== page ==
Monday, July 8, 2013

Will Egypt get a democratically-elected secular government? Not likely

Will Morsi and the Muslim Brotherhood be replaced with a secular government?  Not likely say some analysts and they are probably right.

Joshua Tucker at the Monkey Cage, Dave Schuler at Outside the Beltway and Keven Drum at Mother Jones note that two years ago in Egypt, the Muslim Brotherhood got 37.5% of the vote, the even more radical Islamist Bloc got 27.8% and another Islamist party got 3.7%.  In other words, 69% of Egyptians voted for Muslim parties. In April 2013, Pew released a report titled “The World’s Muslims: Religion, Politics, and Society,” which included a nationally representative sample of 1,798 Egyptians....74 percent favored making sharia the official law of their country....Of those who favored making sharia the law of the land, 70 percent wanted sharia to apply to both Muslims as well as non-Muslims....94 percent wanted religious judges (instead of civil courts) to decide family and property matters; 70 percent wanted corporal (hadd) punishments for crimes; 81 percent supported stoning as punishment for adultery; and 86 percent supported punishing those who converted from Islam with death....Arab barometer data collected in June 2011 also found that 80% of a 1200-person nationally representative sample of Egyptians agreed or strongly agreed with the statement, “The government and parliament should enact laws in accordance with Islamic law.” Egyptians may not want Morsi but the voting and polling data suggest they DO want a Muslim government, NOT a secular government. One analyst put it this way: "In Egypt, you can either have a secular government or you can have a democracy. You probably can't have both." Egypt is NOT a secular nation. The military could install a kinder, gentler Mubarak-like secular dictator but if democratic elections are held the likely outcome is that Egypt will get another Islamist government.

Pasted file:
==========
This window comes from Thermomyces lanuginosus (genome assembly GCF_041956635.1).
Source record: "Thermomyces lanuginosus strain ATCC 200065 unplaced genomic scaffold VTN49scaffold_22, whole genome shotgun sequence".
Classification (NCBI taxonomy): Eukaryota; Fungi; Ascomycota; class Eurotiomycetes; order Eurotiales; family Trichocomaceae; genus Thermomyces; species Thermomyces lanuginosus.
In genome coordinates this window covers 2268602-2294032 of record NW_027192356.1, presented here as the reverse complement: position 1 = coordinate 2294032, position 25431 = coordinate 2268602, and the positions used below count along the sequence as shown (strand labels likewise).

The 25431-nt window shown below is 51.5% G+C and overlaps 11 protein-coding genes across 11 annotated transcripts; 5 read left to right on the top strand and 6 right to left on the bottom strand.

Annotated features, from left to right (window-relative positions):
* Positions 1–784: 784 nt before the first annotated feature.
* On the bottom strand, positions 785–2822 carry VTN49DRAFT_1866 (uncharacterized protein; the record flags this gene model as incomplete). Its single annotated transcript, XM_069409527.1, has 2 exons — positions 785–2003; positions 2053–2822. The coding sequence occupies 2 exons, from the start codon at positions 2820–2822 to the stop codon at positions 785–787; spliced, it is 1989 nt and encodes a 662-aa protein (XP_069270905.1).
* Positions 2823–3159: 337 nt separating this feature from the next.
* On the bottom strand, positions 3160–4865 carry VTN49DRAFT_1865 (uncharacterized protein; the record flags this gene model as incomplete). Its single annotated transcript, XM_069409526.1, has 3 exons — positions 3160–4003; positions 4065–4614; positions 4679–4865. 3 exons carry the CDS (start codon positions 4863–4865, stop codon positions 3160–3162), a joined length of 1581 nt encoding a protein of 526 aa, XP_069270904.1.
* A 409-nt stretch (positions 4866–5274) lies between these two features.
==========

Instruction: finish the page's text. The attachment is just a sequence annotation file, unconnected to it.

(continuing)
In short, the Egyptian military has the power to IMPOSE a secular government but, given the opportunity to vote for they type of government they want, a majority of Egyptians will vote for an Islamist state.

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